Ladies and gentlemen,
It is a great pleasure to be with you here in Geneva for the opening of the second Global Commodities Forum.
The timing of this Forum is particularly appropriate, as we witness fresh pressure on commodity prices worldwide – and particularly steep increases in food prices in developing countries.
For the great majority of those of us lucky enough to be living in rich, industrialized countries, a few extra cents on the price of a loaf of bread, or a kilo of rice, really doesn’t change all that much. A few dollars a week at most, quickly forgotten.
We should never forget, however, that for billions of people, the cost of meeting their daily food needs represents a significant proportion of their total income.
And that for over a billion people, hunger is a daily reality.
Ladies and gentlemen,
There are many positive sides to globalization, but this price instability is just one example among many of the downsides of the global commodity economy we live in today.
We must therefore work together to ensure the long-term sustainability of the production, distribution and use of commodities, and seek new ways of overcoming market volatility.
Key to this goal, of course, is the timely and accurate collection and management of commodity data.
ITU was therefore very pleased to sign a Memorandum of Understanding with UNCTAD at the end of last October, to work together to set up the Natural Resources Information Exchange – NRIE – for the benefit of UN Member States.
I would personally like to thank Dr Supachai for the confidence UNCTAD demonstrated in ITU by inviting us to contribute to the implementation of the NRIE.
In my view, this is exactly the sort of cooperative effort which helps the UN system to ‘work as one’ – which is one of Ban Ki-moon’s key goals for our organizations.
It is with this spirit in mind that ITU and UNESCO created the ‘Broadband Commission for Digital Development’ last year, and that ITU and WHO created the ‘Commission on Information & Accountability for Women’s & Children’s Health’ this year.
The Global Commodities Forum is another very good example of ‘working as one’, and I am pleased to see so many different agencies represented here, and participating in this Forum.
With an issue as interconnected and complicated as global commodities, the only possible way forward is a multi-stakeholder approach, which takes into account the needs of all players, large and small, and which is capable of delivering long-term, sustainable solutions.
As most of you will know, ITU is the leading United Nations agency for information and communication technology issues, and the global focal point for governments and the private sector in developing ICT networks and services.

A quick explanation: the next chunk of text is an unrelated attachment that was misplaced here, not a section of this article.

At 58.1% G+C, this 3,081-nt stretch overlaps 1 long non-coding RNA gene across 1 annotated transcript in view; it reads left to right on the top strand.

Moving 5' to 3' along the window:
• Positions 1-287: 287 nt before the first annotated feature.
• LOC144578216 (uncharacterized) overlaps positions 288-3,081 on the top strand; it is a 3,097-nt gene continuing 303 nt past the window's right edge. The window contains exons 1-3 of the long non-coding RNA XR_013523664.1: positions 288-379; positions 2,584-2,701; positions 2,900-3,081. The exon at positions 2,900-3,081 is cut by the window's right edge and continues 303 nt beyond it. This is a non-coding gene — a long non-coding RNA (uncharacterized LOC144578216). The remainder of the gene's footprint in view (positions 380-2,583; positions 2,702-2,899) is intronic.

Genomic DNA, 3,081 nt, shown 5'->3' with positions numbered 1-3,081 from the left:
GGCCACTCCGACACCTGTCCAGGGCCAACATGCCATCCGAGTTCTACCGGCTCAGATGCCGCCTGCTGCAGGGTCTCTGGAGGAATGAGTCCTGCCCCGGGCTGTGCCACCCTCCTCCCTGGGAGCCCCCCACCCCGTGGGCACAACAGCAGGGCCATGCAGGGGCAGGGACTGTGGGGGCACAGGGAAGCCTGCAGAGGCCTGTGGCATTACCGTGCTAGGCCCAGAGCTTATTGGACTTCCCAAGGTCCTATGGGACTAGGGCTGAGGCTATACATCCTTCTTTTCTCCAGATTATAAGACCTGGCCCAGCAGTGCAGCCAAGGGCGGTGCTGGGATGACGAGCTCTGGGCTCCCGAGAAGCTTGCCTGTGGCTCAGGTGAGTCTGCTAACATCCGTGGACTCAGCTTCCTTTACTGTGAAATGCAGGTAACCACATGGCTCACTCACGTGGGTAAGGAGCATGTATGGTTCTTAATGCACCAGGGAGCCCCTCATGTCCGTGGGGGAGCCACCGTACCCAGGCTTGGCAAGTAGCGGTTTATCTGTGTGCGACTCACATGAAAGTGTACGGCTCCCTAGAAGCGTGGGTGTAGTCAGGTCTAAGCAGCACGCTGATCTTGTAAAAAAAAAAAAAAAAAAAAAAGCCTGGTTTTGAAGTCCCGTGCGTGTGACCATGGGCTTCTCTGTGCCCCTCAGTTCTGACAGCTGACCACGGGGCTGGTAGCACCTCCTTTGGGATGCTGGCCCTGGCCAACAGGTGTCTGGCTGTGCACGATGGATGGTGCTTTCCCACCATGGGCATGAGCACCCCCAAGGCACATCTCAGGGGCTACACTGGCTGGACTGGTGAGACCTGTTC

The World Summit on the Information Society entrusted ITU to be the lead intergovernmental organization for action lines C2 (information and communication infrastructure) and C5 (building confidence and security in the use of ICTs) of the Tunis Agenda (2005).
And as many of you know, ITU and UNCTAD have been jointly supporting Tunisia’s annual ICT4All event since 2006.
In our role as lead organization for the C2 and C5 action lines, we play a key role in analyzing current and future challenges in areas such as security, multilingualism and identity management, along with other issues critical to information access and knowledge management.
Considering our mandate and considerable expertise in the area of information access and knowledge management, we are pleased to provide guidance on technology strategies for the setting up of the NRIE, and trust that it will be of benefit to UN Member States.
Later this year we will be opening the ICT-E. This is a brand new technology showcase which will be hosted in ITU’s Montbrillant building on Place des Nations.
The exhibition and museum will provide an engaging history of ICTs from the birth of the telegraph to the present day, and will also be used to provide lively demonstrations of the power of technology to make a real and positive difference, at the local, national and international level.
I would also very much like to encourage you to mark the dates 24 to 27 October in your diaries, as this will be when we will be celebrating the 40th anniversary edition of ITU Telecom here in Geneva.
The event will bring together world leaders at the highest level along with top executives from many of the world’s most powerful players in the ICT sector, and it will be a great occasion on which to pursue the discussions you have here today and tomorrow on Global Commodities.
I look forward to seeing you there.
In closing, therefore, let me just say once again how pleased we are to be working in close cooperation with UNCTAD and many other UN agencies, and how much we welcome this kind of Forum.
As I have said before: Alone, we are nothing, but together we can achieve so much.